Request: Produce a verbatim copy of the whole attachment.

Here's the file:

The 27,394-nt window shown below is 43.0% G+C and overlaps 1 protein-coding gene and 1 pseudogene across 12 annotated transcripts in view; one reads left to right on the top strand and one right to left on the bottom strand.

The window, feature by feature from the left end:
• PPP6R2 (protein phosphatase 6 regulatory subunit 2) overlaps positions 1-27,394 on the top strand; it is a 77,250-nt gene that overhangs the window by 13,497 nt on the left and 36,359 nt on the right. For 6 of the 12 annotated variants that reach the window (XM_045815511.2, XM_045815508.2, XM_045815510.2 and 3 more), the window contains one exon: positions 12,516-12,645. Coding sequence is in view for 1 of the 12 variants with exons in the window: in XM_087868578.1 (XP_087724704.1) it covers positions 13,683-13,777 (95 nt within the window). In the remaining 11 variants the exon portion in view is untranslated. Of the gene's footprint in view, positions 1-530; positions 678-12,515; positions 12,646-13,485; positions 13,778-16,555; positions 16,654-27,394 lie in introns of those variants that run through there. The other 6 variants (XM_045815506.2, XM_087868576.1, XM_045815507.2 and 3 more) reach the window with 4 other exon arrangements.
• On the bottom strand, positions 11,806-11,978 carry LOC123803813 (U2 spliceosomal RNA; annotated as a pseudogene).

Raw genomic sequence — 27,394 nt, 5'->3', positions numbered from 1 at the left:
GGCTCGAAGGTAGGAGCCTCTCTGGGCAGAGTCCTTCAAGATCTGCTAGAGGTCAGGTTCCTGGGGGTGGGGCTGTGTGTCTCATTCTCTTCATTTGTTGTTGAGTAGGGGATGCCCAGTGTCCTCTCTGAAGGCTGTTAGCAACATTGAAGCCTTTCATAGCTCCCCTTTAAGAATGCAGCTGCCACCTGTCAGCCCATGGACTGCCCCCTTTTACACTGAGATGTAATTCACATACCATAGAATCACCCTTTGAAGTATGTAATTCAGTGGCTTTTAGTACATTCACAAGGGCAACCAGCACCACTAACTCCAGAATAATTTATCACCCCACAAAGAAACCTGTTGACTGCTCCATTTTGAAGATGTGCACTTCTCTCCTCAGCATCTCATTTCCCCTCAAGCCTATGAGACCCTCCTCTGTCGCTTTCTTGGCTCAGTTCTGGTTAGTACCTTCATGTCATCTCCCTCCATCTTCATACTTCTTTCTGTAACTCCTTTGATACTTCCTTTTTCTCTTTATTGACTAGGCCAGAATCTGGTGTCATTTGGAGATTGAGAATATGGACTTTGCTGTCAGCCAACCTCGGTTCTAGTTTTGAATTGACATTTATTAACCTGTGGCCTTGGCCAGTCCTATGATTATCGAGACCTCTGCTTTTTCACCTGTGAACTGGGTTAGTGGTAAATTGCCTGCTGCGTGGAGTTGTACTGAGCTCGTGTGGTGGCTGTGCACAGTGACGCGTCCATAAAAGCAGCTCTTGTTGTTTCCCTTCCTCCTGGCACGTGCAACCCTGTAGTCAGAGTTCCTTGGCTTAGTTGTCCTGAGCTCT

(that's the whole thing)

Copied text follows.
The 27,394-nt window shown below is 43.0% G+C and overlaps 1 protein-coding gene and 1 pseudogene across 12 annotated transcripts in view; one reads left to right on the top strand and one right to left on the bottom strand.

The window, feature by feature from the left end:
• PPP6R2 (protein phosphatase 6 regulatory subunit 2) overlaps positions 1-27,394 on the top strand; it is a 77,250-nt gene that overhangs the window by 13,497 nt on the left and 36,359 nt on the right. For 6 of the 12 annotated variants that reach the window (XM_045815511.2, XM_045815508.2, XM_045815510.2 and 3 more), the window contains one exon: positions 12,516-12,645. Coding sequence is in view for 1 of the 12 variants with exons in the window: in XM_087868578.1 (XP_087724704.1) it covers positions 13,683-13,777 (95 nt within the window). In the remaining 11 variants the exon portion in view is untranslated. Of the gene's footprint in view, positions 1-530; positions 678-12,515; positions 12,646-13,485; positions 13,778-16,555; positions 16,654-27,394 lie in introns of those variants that run through there. The other 6 variants (XM_045815506.2, XM_087868576.1, XM_045815507.2 and 3 more) reach the window with 4 other exon arrangements.
• On the bottom strand, positions 11,806-11,978 carry LOC123803813 (U2 spliceosomal RNA; annotated as a pseudogene).

Raw genomic sequence — 27,394 nt, 5'->3', positions numbered from 1 at the left:
GGCTCGAAGGTAGGAGCCTCTCTGGGCAGAGTCCTTCAAGATCTGCTAGAGGTCAGGTTCCTGGGGGTGGGGCTGTGTGTCTCATTCTCTTCATTTGTTGTTGAGTAGGGGATGCCCAGTGTCCTCTCTGAAGGCTGTTAGCAACATTGAAGCCTTTCATAGCTCCCCTTTAAGAATGCAGCTGCCACCTGTCAGCCCATGGACTGCCCCCTTTTACACTGAGATGTAATTCACATACCATAGAATCACCCTTTGAAGTATGTAATTCAGTGGCTTTTAGTACATTCACAAGGGCAACCAGCACCACTAACTCCAGAATAATTTATCACCCCACAAAGAAACCTGTTGACTGCTCCATTTTGAAGATGTGCACTTCTCTCCTCAGCATCTCATTTCCCCTCAAGCCTATGAGACCCTCCTCTGTCGCTTTCTTGGCTCAGTTCTGGTTAGTACCTTCATGTCATCTCCCTCCATCTTCATACTTCTTTCTGTAACTCCTTTGATACTTCCTTTTTCTCTTTATTGACTAGGCCAGAATCTGGTGTCATTTGGAGATTGAGAATATGGACTTTGCTGTCAGCCAACCTCGGTTCTAGTTTTGAATTGACATTTATTAACCTGTGGCCTTGGCCAGTCCTATGATTATCGAGACCTCTGCTTTTTCACCTGTGAACTGGGTTAGTGGTAAATTGCCTGCTGCGTGGAGTTGTACTGAGCTCGTGTGGTGGCTGTGCACAGTGACGCGTCCATAAAAGCAGCTCTTGTTGTTTCCCTTCCTCCTGGCACGTGCAACCCTGTAGTCAGAGTTCCTTGGCTTAGTTGTCCTGAGCTCT